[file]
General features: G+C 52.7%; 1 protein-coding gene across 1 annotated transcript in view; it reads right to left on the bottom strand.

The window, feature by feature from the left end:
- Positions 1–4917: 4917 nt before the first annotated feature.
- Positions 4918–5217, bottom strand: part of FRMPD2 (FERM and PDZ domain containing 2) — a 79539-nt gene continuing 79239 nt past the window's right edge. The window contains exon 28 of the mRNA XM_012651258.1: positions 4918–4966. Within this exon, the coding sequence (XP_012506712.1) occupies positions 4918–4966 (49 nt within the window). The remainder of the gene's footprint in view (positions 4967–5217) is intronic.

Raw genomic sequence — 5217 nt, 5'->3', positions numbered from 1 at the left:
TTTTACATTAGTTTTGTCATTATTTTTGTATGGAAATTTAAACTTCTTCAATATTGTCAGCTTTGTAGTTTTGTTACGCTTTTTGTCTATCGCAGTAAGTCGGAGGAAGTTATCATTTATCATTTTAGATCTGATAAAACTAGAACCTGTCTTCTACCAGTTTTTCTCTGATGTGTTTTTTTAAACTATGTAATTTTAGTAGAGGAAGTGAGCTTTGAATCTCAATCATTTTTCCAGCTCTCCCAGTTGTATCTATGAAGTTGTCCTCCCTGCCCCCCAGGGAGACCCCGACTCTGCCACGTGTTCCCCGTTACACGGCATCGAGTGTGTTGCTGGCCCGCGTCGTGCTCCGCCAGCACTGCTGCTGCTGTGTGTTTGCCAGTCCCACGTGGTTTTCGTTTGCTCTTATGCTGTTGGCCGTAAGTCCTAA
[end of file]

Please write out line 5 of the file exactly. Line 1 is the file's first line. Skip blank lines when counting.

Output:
Raw genomic sequence — 5217 nt, 5'->3', positions numbered from 1 at the left: